The latest research from astronomers suggests that the mass of the Milky Way mostly comes from dark matter while only a fraction of it comes from the nearly 200 billion stars in it.
Understanding the mass of the Milky Way is crucial for many cosmological concerns. According to Roeland van der Marel of the Space Telescope Science Institute (STScI), this will allow researchers to convert it to cosmological context and “compare it to simulations of galaxies in the evolving universe.”
To find out the mass of the Milky Way, researchers used information from the Hubble telescope and Gaia satellite. They were able to measure the cluster movements thanks to a three-dimensional map of the Milky Way created from the recorded positions of the stars. The results then suggested how much dark matter there really is in the Milky Way.
“The Milky Way weighs in at about 1.5 trillion solar masses (one solar mass is the mass of our Sun), according to the latest measurements. Only a tiny percentage of this is attributed to the approximately 200 billion stars in the Milky Way and includes a 4-million-solar-mass supermassive black hole at the center,” NASA said in a post.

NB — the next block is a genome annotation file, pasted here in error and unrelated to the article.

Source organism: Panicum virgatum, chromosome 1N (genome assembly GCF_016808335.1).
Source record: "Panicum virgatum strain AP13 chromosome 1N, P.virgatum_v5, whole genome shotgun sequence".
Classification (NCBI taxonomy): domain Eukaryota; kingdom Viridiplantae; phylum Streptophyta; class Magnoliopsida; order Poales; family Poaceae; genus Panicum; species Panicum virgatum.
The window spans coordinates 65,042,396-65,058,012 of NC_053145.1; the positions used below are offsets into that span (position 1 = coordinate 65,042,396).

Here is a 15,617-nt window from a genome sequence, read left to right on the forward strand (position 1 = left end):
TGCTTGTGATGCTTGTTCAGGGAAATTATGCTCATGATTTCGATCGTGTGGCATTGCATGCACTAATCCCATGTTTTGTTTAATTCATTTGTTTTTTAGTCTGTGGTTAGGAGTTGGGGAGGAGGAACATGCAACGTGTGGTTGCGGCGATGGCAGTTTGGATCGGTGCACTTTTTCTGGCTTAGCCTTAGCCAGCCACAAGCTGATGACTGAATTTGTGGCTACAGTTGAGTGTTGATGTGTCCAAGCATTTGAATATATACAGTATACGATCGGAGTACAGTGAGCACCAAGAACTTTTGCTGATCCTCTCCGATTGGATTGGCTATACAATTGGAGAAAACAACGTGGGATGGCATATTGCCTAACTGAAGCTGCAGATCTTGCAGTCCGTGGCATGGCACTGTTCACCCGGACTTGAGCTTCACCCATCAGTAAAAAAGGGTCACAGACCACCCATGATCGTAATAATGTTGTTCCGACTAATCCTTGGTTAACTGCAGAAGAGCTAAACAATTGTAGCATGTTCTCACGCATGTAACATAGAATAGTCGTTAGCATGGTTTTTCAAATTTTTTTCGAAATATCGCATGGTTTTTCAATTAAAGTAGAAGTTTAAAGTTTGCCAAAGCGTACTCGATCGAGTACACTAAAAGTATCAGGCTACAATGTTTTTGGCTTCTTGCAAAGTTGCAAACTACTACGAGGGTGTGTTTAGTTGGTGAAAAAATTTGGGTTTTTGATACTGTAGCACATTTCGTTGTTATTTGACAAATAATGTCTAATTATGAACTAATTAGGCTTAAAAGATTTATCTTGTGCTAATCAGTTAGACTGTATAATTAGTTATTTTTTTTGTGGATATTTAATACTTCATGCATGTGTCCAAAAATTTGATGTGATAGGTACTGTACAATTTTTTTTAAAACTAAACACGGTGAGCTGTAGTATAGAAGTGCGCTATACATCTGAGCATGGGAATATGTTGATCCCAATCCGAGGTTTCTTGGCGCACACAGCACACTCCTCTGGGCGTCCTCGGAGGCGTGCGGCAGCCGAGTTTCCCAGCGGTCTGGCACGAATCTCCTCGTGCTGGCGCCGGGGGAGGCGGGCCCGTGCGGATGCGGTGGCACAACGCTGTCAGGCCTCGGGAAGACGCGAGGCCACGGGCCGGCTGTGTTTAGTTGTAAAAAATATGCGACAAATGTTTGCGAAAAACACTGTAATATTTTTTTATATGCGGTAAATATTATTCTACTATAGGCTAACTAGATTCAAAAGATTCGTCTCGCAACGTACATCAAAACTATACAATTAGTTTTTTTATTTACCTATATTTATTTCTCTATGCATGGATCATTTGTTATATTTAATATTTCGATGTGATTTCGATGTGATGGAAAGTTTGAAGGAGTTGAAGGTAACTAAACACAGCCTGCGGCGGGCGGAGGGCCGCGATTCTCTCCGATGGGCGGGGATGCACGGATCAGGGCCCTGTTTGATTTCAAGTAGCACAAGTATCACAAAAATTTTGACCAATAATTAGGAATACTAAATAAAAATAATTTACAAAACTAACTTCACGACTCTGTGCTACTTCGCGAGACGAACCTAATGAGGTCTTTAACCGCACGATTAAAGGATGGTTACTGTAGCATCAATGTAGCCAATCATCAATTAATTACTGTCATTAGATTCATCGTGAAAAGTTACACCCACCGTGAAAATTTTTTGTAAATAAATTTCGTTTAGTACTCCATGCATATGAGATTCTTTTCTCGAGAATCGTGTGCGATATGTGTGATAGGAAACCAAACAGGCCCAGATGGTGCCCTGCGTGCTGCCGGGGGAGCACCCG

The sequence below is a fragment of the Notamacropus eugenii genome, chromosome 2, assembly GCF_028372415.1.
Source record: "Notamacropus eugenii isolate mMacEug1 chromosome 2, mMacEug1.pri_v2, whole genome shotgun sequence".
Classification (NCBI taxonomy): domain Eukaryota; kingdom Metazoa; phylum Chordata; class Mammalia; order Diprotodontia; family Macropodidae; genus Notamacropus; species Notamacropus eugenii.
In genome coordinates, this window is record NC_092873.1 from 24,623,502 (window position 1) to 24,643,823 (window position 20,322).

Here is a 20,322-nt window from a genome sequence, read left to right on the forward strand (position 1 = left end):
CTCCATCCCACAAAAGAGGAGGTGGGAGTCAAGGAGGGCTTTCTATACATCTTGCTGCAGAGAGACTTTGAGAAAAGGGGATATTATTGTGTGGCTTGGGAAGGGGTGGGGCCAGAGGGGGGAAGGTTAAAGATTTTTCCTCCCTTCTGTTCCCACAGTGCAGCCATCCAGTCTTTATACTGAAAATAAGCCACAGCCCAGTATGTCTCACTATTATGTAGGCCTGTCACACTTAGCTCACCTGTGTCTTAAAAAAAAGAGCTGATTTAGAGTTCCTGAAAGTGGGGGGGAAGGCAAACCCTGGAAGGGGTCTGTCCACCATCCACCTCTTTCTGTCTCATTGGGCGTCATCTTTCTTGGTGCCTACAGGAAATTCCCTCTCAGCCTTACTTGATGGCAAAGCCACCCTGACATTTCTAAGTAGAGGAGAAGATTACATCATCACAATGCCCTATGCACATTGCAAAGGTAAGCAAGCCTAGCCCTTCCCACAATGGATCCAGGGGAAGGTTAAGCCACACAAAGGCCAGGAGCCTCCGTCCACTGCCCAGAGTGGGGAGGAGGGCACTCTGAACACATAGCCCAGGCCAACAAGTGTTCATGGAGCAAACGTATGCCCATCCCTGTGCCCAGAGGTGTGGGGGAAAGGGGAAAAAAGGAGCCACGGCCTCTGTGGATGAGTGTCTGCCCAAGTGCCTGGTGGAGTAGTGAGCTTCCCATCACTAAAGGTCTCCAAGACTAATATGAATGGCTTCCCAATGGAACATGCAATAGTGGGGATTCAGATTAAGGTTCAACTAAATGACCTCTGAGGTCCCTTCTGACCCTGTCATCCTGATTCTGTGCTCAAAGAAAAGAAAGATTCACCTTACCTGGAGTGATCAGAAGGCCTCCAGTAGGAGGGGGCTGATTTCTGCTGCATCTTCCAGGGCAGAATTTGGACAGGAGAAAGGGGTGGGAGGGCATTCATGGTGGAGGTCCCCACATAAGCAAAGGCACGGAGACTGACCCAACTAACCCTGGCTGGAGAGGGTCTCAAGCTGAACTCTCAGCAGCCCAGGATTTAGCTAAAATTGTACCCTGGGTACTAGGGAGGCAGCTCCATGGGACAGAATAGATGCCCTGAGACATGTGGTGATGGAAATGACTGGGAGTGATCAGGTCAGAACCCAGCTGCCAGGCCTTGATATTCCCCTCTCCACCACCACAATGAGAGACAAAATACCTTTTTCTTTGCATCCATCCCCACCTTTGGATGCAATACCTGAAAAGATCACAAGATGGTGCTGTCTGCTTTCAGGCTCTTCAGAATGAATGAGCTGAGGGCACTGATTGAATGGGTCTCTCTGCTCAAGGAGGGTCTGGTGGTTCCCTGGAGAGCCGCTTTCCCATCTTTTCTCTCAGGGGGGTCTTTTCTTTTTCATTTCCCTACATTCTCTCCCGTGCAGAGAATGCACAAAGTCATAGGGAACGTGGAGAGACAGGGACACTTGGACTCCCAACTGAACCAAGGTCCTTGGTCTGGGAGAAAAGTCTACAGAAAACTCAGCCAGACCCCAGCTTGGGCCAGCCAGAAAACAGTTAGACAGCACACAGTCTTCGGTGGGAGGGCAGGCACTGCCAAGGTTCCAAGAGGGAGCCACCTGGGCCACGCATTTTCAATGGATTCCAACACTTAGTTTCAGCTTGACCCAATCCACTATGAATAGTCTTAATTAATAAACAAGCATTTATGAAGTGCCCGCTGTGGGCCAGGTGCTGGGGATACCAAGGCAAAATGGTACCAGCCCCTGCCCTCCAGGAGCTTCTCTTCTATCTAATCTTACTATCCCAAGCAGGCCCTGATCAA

“Most of the rest of the mass is locked up in dark matter, an invisible and mysterious substance that acts like scaffolding throughout the universe and keeps the stars in their galaxies,” the space agency added.
Measuring the Milky Way’s mass is not as easy as it sounds. Researchers needed to measure the velocities of globular star clusters. According to Tony Sohn from the STScI, who also lead the Hubble measurements, global clusters could be found at a great distance. Astronomers consider them as the best tracers to measure the galaxy.
This was not the only thing that the Hubble Space Telescope found. Recently, NASA also discovered “singing” galactic spiral arms and elliptical structures. Data from the telescope showed a stunning view of galaxies held together by gravity. When the researchers converted the data, they found that galaxies can “sing” or produce sounds.
The data recordings revealed the range of musical tones that stars can create. Specifically, sprawling spiral galaxies have longer notes that change pitch while compact galaxies and stars have short and clear tones.